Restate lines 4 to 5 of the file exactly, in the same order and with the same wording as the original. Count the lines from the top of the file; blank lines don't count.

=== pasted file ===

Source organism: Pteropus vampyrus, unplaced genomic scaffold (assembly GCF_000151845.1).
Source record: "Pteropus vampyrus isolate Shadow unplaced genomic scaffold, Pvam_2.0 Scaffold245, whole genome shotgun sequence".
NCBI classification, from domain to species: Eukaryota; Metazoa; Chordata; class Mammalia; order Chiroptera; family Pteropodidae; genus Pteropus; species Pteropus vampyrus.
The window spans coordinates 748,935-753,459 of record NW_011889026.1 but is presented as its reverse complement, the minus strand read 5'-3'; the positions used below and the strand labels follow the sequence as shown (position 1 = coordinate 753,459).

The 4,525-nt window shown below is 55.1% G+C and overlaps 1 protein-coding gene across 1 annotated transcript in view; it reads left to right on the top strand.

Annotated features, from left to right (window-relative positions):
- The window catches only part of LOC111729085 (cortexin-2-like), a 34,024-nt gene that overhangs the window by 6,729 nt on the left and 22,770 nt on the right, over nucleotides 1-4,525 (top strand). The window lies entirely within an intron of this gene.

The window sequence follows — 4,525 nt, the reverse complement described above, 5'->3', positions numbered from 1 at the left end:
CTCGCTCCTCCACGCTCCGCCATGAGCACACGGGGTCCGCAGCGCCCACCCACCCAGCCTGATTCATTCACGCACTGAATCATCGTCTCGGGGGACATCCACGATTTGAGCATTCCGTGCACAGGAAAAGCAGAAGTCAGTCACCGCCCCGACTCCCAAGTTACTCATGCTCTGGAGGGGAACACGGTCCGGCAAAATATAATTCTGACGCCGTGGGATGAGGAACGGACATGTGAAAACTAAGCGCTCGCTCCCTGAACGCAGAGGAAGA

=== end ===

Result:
The window spans coordinates 748,935-753,459 of record NW_011889026.1 but is presented as its reverse complement, the minus strand read 5'-3'; the positions used below and the strand labels follow the sequence as shown (position 1 = coordinate 753,459).

The 4,525-nt window shown below is 55.1% G+C and overlaps 1 protein-coding gene across 1 annotated transcript in view; it reads left to right on the top strand.